PENGUIN AND PINECONE written and illustrated by Salina Yoon (Bloomsbury, 2012) Penguin loves his new friend Pinecone and thinking he might be cold, Penguin knits him a scarf to match his own. Pinecone is still cold, so Penguin does the hardest thing… he helps him return home to the pine tree forest and leaves him in a pine nest to keep him warm. When Penguin returns he finds his friend has grown into something even greater.

Another great picture book is KNIT TOGETHER written and illustrated by Angela Dominguez (Dial Books, 2015). I wrote a post about it a few years ago. Follow this link for a quick review and some fun yarn activities you can do with your little ones too.

There’s more fun with LOST. FOUND and PENGUIN AND PINECONE on these pages.

*** If you got this far, please like, comment, or share. Thank you! ***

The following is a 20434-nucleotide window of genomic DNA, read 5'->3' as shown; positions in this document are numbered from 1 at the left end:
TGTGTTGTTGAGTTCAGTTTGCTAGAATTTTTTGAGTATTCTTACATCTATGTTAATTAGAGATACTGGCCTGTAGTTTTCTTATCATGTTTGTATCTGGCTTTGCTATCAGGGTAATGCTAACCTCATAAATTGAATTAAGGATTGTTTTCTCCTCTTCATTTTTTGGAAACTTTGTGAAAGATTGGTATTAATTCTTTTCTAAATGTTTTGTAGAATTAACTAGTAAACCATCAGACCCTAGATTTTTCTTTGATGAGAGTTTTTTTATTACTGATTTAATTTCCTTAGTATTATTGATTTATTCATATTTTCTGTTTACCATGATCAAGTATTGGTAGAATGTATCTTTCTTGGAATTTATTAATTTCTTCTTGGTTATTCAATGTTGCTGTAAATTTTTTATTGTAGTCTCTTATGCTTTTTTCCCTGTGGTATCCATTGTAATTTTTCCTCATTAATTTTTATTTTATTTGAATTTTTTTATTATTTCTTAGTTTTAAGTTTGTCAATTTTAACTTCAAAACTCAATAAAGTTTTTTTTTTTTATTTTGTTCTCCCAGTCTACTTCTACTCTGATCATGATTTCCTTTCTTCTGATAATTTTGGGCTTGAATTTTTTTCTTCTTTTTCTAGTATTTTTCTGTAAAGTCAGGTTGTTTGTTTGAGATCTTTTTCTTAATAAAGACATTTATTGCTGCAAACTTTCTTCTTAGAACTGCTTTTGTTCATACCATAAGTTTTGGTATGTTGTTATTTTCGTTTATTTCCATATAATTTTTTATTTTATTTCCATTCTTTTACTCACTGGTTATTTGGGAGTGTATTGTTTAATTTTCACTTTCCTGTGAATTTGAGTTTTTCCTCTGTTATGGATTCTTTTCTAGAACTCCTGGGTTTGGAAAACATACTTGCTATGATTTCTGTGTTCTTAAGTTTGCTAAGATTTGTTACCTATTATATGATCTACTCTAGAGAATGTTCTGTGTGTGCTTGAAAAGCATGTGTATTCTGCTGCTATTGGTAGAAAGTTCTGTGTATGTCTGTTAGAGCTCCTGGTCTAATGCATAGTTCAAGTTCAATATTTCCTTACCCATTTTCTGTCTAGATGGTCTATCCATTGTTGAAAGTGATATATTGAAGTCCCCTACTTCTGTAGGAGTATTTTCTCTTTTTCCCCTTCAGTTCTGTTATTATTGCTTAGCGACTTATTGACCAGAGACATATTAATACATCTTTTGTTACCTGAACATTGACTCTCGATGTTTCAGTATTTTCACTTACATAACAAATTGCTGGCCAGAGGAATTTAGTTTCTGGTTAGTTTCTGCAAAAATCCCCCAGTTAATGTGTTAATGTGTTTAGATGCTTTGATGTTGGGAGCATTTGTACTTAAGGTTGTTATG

November 23 – Fibonacci Number Day

25 Nov

Happy Fibonacci Number Day!

Scientists and Mathematicians celebrate this day today because of the first four numbers in the Fibonacci sequence, 1-1-2-3, or 11-23, November 23rd. This is a pattern which begins with either a 0 or 1 and adds the last two number to get the next number in the sequence. 0-1-1-2-3-5-8-13-21-34-55-89-144…

You can figure this out for yourself: 0+1=1   1+1=2   1+2=3    2+3=5    3+5=8

It is also said that these number come up in nature. Some examples being the branches of a tree, the arrangements of leaves on a stem, the fruit sprouts of a pineapple, the flowering of an artichoke, the uncurling of a fern, and the arrangement of a pine cone.

(Source: Wikipedia http://en.wikipedia.org/wiki/Fibonacci_number)

And so today, in celebration of the Fibonacci Number Sequence, I bring you: a pinecone, a tree, and an artichoke.